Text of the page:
As I reflect on the title, From Boyhood to Manhood: Deconstructing Black Masculinity Through a Life Span Continuum, I am reminded of a very important fact in our culture. The stigmatization of Black males has been embraced not only by America at large, but most sadly by the African American community as well. The dominant culture continues to perpetuate negative imagery of African American males through mass media, much of which is performed, produced, and written by Black men and women. Most notably, this negative construction of Black masculinity is promoted by hip-hop artists, often supported by a multibillion-dollar music conglomerate. This persistent imagery further perpetuates the ongoing demise of the African American male. We know cultural norms are learned through experience of and exposure to modeled values and behaviors. The construction of values and culture, and of Black masculinity, are communicated to our youth through this pervasive imagery and we can see those behaviors and beliefs being adopted by the next generation. These patterns become inscribed adaptive culture mechanisms—they become their truth, their swag, and their being.

The political disturbances and cultural re-articulation of the Black male image requires new contextualization and different interpretive strategies. Black heterosexual masculinity is the basis of how society understands and relates to Black males: hero worship in the case of rappers; naturalization and commodification of bodies in the case of athletes; fear in the case of Black gang members; and respect as noble warriors in the case of Afrocentric nationalists and Fruit of Islam. Despite the variety of these figures, it is nevertheless the same Black body—super star athlete, indignant rapper, menacing gang member, ad model, appropriate middle-class ← x | xi → professional, movie star—onto which competing and conflicting claims about (and for) Black masculinity are thrust. The mediated images of Black masculinity work symbolically in a number of directions at once; they challenge and disturb racial and class constructions of Blackness. They also rewrite and re-inscribe the patriarchal and heterosexual basis of masculine privilege (and domination) based on gender and sexuality. This book provides opportunities to disrupt these images and our understanding of Black masculinity, moving the discourse in a positive direction towards freeing society and Black males from the confines of these persistent cultural norms.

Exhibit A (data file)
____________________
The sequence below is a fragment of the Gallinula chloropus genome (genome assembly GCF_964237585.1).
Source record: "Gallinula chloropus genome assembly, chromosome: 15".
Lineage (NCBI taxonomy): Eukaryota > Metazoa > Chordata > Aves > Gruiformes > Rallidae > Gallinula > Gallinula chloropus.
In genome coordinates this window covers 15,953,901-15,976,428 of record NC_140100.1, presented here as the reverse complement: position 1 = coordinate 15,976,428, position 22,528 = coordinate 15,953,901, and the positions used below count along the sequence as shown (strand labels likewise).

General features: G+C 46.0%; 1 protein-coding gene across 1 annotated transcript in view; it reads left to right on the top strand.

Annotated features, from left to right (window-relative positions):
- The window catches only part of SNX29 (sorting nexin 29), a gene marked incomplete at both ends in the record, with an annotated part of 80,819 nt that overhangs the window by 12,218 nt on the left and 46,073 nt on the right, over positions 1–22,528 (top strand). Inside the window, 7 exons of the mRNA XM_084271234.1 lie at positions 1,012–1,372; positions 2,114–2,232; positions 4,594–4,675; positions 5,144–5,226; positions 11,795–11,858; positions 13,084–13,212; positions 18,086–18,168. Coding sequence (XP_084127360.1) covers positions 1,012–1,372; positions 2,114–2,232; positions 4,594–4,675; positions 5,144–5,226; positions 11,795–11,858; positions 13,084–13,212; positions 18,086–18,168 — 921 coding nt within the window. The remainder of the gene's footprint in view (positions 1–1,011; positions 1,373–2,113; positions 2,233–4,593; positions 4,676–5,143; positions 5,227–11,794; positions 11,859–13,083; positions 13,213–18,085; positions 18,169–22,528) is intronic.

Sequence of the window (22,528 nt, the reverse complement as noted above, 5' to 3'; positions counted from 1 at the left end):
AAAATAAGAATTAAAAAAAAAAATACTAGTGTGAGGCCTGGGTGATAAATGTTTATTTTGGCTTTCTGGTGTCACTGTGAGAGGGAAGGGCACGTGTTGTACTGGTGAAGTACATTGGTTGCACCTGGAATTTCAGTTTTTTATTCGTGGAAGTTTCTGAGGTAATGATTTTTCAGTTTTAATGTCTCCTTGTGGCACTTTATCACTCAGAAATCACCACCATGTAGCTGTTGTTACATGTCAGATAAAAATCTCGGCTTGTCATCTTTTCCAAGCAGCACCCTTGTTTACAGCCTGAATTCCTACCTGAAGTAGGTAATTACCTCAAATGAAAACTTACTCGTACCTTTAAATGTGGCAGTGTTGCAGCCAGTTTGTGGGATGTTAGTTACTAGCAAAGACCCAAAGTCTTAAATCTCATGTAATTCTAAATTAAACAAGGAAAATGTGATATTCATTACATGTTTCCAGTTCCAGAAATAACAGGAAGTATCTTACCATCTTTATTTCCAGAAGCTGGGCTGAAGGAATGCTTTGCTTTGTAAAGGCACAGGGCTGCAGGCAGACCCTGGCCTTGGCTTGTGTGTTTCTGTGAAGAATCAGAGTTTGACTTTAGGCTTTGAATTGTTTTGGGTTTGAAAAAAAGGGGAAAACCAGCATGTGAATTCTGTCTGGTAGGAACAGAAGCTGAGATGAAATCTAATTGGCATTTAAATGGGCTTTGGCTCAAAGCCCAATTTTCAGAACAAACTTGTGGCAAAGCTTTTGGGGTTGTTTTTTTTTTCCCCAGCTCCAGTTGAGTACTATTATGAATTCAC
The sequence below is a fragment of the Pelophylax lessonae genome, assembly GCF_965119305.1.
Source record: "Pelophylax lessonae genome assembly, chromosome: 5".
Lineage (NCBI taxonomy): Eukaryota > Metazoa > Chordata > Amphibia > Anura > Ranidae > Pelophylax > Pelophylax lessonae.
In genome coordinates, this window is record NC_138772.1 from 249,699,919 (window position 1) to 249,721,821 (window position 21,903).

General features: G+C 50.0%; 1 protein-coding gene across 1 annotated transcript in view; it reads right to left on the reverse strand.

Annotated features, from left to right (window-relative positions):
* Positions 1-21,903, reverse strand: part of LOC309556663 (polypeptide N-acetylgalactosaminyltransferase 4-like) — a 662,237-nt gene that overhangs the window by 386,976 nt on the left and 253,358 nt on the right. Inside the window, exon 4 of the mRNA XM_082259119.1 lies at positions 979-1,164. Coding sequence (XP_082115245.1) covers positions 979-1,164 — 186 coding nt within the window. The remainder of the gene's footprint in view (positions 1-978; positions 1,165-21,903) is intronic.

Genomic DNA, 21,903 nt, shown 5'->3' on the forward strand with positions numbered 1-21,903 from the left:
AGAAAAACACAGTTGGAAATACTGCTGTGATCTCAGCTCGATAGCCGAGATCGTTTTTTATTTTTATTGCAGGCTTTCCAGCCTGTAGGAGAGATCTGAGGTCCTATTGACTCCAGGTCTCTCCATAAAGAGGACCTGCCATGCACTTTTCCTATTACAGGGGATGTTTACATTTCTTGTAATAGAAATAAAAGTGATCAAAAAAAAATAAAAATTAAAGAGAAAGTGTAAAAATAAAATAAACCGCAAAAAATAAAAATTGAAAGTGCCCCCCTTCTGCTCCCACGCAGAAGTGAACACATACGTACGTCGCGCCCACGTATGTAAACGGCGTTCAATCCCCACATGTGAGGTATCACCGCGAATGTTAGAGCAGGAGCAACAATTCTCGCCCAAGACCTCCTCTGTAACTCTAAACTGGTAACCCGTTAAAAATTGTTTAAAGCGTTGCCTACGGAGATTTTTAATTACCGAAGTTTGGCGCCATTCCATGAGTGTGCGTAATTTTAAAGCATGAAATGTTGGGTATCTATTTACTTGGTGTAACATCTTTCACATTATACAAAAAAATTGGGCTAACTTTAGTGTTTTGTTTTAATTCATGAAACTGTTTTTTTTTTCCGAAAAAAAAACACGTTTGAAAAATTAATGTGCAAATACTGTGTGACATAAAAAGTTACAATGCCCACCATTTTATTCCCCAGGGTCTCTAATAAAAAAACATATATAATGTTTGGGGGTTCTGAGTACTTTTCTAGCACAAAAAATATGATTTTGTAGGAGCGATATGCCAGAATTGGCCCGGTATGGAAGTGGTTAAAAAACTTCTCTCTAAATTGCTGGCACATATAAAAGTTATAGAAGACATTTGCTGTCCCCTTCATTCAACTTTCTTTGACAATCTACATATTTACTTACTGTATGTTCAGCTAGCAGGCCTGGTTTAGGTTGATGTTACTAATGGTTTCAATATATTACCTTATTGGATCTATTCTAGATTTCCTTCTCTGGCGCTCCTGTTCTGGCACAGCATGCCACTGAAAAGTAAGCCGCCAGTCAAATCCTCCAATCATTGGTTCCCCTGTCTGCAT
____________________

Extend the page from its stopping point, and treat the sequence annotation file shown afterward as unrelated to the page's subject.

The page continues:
This volume furthers the discourse on Black masculinity in a variety of ways. The editors and authors create, actualize, and live out counter-narratives to these aforementioned mediated hegemonic constructions of the bestial, hypersexualized, aggressive, co-opted, and commodified Black male image and provide spaces for understanding, patience, and intimacy. In essence, the editors and authors seek out, produce, and construct knowledge that represents multilingual, multi-ethnic, and nonconforming gender identities and roles. In short, this work provides us with a sense of hope! Hope that things, although troubling, may not be as dire as they appear on the surface. Hope that things can and will change. Hope that the complexity of what it means to be Black and male should be further analyzed if adequate solutions are to be derived for those men who struggle against the confines of this construct. Hope on the eve of Maya Angelou’s transition to a higher celestial realm that Black men too must still rise. ← xi | xii →

← xii | xiii →



Spencer Platt
I would like to acknowledge and thank my family, friends, mentors and colleagues for theirs support. I would especially like to acknowledge the late Wanda Hendricks-Bellamy for believing in me.


XI, 156
ISBN (Hardcover)
ISBN (Softcover)
Publication date
2015 (January)
Black Male Masculin Identity Minorities, Racism
New York, Bern, Berlin, Bruxelles, Frankfurt am Main, Oxford, Wien, 2015. XI, 156 pp.

Biographical notes

C. Spencer Platt (Volume editor) Darryl B. Holloman (Volume editor) Lemuel W. Watson (Volume editor)

C. Spencer Platt is Assistant Professor at the University of South Carolina. He received his PhD in higher education administration from the University of Texas at Austin. Darryl B. Holloman is Assistant Vice President for Student Affairs and Dean of Students at Georgia State University and has worked in student and academic affairs for over twenty years. His research examines the progression and persistence of underrepresented populations on college campuses. Lemuel W. Watson is Dean of the College of Education at the University of South Carolina and Professor in the Department of Educational Leadership and Policies and Executive Director for the South Carolina Center for Educational Partnerships.


Title: Boyhood to Manhood